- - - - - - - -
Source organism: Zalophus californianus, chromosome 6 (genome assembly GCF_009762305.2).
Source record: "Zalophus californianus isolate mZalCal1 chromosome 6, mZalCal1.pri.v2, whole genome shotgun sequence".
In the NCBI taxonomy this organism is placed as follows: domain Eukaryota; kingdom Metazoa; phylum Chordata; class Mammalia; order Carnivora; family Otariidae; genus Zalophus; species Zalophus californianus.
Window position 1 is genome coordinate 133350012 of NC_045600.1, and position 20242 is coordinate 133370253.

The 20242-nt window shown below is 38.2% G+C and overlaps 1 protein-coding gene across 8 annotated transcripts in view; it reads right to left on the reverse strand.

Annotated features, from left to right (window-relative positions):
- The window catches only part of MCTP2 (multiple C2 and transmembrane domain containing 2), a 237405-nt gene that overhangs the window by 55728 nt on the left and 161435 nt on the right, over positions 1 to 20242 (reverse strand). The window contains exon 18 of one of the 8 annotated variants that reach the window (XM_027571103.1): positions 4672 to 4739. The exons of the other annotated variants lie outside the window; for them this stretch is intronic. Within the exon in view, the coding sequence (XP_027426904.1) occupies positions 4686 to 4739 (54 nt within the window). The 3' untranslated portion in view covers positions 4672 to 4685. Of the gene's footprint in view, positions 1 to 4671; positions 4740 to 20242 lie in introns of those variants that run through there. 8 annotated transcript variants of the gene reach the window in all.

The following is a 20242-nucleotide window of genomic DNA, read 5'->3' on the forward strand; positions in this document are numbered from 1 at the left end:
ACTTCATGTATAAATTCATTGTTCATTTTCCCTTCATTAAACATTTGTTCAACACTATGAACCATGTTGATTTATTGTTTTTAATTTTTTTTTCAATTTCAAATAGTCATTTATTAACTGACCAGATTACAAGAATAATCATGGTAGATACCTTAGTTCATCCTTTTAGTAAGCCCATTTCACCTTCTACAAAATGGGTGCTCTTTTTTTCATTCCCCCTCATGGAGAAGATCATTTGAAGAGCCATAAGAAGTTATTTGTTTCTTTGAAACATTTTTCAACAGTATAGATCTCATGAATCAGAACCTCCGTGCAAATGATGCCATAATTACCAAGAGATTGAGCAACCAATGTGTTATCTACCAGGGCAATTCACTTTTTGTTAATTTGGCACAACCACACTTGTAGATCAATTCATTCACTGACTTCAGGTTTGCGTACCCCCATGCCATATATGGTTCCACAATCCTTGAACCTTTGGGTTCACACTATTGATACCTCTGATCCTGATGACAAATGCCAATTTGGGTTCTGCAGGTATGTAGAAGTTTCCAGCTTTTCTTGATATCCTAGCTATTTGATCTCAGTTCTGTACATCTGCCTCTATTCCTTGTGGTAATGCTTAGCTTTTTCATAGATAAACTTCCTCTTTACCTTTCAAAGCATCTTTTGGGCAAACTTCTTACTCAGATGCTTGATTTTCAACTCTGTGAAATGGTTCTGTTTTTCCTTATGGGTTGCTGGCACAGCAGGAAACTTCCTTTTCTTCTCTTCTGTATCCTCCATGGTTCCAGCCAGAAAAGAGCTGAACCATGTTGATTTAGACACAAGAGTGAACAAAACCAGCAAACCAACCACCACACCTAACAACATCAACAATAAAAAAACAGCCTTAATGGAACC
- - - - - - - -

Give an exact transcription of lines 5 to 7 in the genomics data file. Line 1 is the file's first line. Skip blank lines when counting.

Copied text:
The 20242-nt window shown below is 38.2% G+C and overlaps 1 protein-coding gene across 8 annotated transcripts in view; it reads right to left on the reverse strand.

Annotated features, from left to right (window-relative positions):
- The window catches only part of MCTP2 (multiple C2 and transmembrane domain containing 2), a 237405-nt gene that overhangs the window by 55728 nt on the left and 161435 nt on the right, over positions 1 to 20242 (reverse strand). The window contains exon 18 of one of the 8 annotated variants that reach the window (XM_027571103.1): positions 4672 to 4739. The exons of the other annotated variants lie outside the window; for them this stretch is intronic. Within the exon in view, the coding sequence (XP_027426904.1) occupies positions 4686 to 4739 (54 nt within the window). The 3' untranslated portion in view covers positions 4672 to 4685. Of the gene's footprint in view, positions 1 to 4671; positions 4740 to 20242 lie in introns of those variants that run through there. 8 annotated transcript variants of the gene reach the window in all.